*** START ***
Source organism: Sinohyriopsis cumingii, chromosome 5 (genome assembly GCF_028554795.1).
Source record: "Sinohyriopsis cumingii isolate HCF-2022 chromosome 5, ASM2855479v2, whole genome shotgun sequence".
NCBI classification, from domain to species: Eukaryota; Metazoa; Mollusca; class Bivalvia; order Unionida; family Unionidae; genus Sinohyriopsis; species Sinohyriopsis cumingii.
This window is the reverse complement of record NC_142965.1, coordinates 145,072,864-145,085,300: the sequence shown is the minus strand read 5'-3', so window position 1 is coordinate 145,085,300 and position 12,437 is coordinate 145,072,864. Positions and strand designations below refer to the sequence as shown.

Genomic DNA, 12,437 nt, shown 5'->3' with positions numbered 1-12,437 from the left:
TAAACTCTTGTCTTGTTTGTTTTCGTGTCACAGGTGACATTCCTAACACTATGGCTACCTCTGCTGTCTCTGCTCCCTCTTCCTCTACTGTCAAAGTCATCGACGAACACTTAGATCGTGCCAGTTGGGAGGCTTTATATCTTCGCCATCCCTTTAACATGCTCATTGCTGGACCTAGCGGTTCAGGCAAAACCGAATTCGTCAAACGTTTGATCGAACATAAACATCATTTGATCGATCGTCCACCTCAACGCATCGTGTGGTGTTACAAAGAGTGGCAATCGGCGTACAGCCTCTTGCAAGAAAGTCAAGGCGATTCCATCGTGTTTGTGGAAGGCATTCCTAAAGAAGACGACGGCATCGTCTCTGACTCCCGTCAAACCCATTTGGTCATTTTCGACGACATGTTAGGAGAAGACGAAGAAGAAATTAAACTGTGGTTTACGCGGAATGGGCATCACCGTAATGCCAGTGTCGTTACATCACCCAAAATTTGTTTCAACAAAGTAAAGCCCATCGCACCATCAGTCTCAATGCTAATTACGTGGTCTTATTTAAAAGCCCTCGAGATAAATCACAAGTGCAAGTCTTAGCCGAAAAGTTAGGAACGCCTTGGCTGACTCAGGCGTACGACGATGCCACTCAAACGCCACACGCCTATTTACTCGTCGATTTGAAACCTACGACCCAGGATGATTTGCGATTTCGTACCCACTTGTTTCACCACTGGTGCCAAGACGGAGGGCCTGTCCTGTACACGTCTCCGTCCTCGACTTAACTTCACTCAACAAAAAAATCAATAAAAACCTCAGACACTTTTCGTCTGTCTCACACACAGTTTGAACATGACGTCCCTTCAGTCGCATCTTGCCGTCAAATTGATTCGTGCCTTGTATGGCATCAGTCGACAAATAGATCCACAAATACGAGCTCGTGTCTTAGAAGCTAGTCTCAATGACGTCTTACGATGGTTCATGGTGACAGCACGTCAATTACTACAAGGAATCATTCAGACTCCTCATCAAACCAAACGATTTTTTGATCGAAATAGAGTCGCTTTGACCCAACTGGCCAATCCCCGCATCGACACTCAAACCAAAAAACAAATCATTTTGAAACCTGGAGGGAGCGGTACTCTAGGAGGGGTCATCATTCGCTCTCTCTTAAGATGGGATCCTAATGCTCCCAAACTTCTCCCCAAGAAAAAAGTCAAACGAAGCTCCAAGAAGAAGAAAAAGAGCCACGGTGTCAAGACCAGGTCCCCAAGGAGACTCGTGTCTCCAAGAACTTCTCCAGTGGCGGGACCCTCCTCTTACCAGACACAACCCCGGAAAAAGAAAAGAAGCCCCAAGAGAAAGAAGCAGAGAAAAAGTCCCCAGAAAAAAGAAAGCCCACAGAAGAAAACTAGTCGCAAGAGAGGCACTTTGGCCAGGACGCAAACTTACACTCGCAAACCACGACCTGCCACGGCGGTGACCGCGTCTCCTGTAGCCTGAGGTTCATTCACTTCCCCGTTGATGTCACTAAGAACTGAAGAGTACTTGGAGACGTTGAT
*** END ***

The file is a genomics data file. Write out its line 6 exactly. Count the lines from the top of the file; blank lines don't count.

TAAACTCTTGTCTTGTTTGTTTTCGTGTCACAGGTGACATTCCTAACACTATGGCTACCTCTGCTGTCTCTGCTCCCTCTTCCTCTACTGTCAAAGTCATCGACGAACACTTAGATCGTGCCAGTTGGGAGGCTTTATATCTTCGCCATCCCTTTAACATGCTCATTGCTGGACCTAGCGGTTCAGGCAAAACCGAATTCGTCAAACGTTTGATCGAACATAAACATCATTTGATCGATCGTCCACCTCAACGCATCGTGTGGTGTTACAAAGAGTGGCAATCGGCGTACAGCCTCTTGCAAGAAAGTCAAGGCGATTCCATCGTGTTTGTGGAAGGCATTCCTAAAGAAGACGACGGCATCGTCTCTGACTCCCGTCAAACCCATTTGGTCATTTTCGACGACATGTTAGGAGAAGACGAAGAAGAAATTAAACTGTGGTTTACGCGGAATGGGCATCACCGTAATGCCAGTGTCGTTACATCACCCAAAATTTGTTTCAACAAAGTAAAGCCCATCGCACCATCAGTCTCAATGCTAATTACGTGGTCTTATTTAAAAGCCCTCGAGATAAATCACAAGTGCAAGTCTTAGCCGAAAAGTTAGGAACGCCTTGGCTGACTCAGGCGTACGACGATGCCACTCAAACGCCACACGCCTATTTACTCGTCGATTTGAAACCTACGACCCAGGATGATTTGCGATTTCGTACCCACTTGTTTCACCACTGGTGCCAAGACGGAGGGCCTGTCCTGTACACGTCTCCGTCCTCGACTTAACTTCACTCAACAAAAAAATCAATAAAAACCTCAGACACTTTTCGTCTGTCTCACACACAGTTTGAACATGACGTCCCTTCAGTCGCATCTTGCCGTCAAATTGATTCGTGCCTTGTATGGCATCAGTCGACAAATAGATCCACAAATACGAGCTCGTGTCTTAGAAGCTAGTCTCAATGACGTCTTACGATGGTTCATGGTGACAGCACGTCAATTACTACAAGGAATCATTCAGACTCCTCATCAAACCAAACGATTTTTTGATCGAAATAGAGTCGCTTTGACCCAACTGGCCAATCCCCGCATCGACACTCAAACCAAAAAACAAATCATTTTGAAACCTGGAGGGAGCGGTACTCTAGGAGGGGTCATCATTCGCTCTCTCTTAAGATGGGATCCTAATGCTCCCAAACTTCTCCCCAAGAAAAAAGTCAAACGAAGCTCCAAGAAGAAGAAAAAGAGCCACGGTGTCAAGACCAGGTCCCCAAGGAGACTCGTGTCTCCAAGAACTTCTCCAGTGGCGGGACCCTCCTCTTACCAGACACAACCCCGGAAAAAGAAAAGAAGCCCCAAGAGAAAGAAGCAGAGAAAAAGTCCCCAGAAAAAAGAAAGCCCACAGAAGAAAACTAGTCGCAAGAGAGGCACTTTGGCCAGGACGCAAACTTACACTCGCAAACCACGACCTGCCACGGCGGTGACCGCGTCTCCTGTAGCCTGAGGTTCATTCACTTCCCCGTTGATGTCACTAAGAACTGAAGAGTACTTGGAGACGTTGAT